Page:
If successfully executed, you will receive results similar to the following:
Let’s break down the query:
LINE 3: Uses the
json_extract function to extract
additionaleventdata using a JSONPath expression (
LINE 4: Similar to LINE 3, extracts evaluations from
json_extract and casts it as an
LINE 16: Uses the
UNNEST operator to expand the evaluations array, extracted in LINE 4, into individual elements.
LINE 18: Filters out evaluations that are
NOT_APPLICABLE, because they do not contribute to costs.
LINE 22: Counts the number of evaluations of each rule.
The query also contains a
LIMIT clause (LINE 9) because, by default, Athena will query all CloudTrail log files in the specified S3 bucket. Depending on how large the bucket is, it might take a long time to execute this query. Feel free to experiment by removing the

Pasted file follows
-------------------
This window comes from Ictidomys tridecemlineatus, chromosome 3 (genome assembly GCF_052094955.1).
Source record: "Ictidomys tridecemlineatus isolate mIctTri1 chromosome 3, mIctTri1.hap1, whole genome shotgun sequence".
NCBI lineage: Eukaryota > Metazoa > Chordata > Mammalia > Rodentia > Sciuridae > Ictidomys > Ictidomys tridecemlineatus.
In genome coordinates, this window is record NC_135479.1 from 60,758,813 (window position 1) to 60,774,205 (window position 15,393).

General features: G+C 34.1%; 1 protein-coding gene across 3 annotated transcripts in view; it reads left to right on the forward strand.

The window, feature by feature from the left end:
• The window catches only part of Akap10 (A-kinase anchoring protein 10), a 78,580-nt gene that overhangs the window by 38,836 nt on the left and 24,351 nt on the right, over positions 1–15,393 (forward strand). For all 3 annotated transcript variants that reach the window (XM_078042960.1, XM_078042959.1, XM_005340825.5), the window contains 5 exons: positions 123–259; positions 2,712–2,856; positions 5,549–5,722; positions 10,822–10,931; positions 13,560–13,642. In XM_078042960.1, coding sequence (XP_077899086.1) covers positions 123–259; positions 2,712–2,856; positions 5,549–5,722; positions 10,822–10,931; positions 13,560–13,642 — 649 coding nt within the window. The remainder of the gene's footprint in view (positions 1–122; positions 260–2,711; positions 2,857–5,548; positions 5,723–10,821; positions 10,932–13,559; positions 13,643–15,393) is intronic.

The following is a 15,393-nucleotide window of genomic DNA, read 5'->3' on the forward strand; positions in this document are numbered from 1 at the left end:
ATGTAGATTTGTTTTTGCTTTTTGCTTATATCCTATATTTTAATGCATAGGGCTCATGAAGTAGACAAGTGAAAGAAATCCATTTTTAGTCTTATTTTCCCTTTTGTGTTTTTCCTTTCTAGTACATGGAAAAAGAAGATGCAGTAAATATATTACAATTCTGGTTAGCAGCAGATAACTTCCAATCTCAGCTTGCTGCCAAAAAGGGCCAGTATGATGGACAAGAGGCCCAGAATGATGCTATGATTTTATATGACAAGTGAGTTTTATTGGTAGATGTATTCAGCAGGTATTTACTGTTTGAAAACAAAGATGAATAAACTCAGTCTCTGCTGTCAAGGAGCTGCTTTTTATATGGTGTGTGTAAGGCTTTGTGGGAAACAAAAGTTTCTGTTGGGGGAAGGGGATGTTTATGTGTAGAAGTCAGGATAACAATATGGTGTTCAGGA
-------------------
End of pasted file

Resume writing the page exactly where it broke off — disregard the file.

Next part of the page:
LIMIT clause to see if the query times are acceptable to you. (It still might take more than one minute to execute the query.)
It is fine to scan all files in a S3 bucket for experimenting with Athena queries. However, for long-term use, it’s more performant and cost-effective to partition your data. When you use Amazon Athena, you are charged by the amount of data that you scan. For more information, see the Amazon Athena pricing page.
Steps 4-6 will describe how to create and query partitions. If you don’t want to do this, you can skip ahead to Step 7.
Step 4: Create a new table with partition keys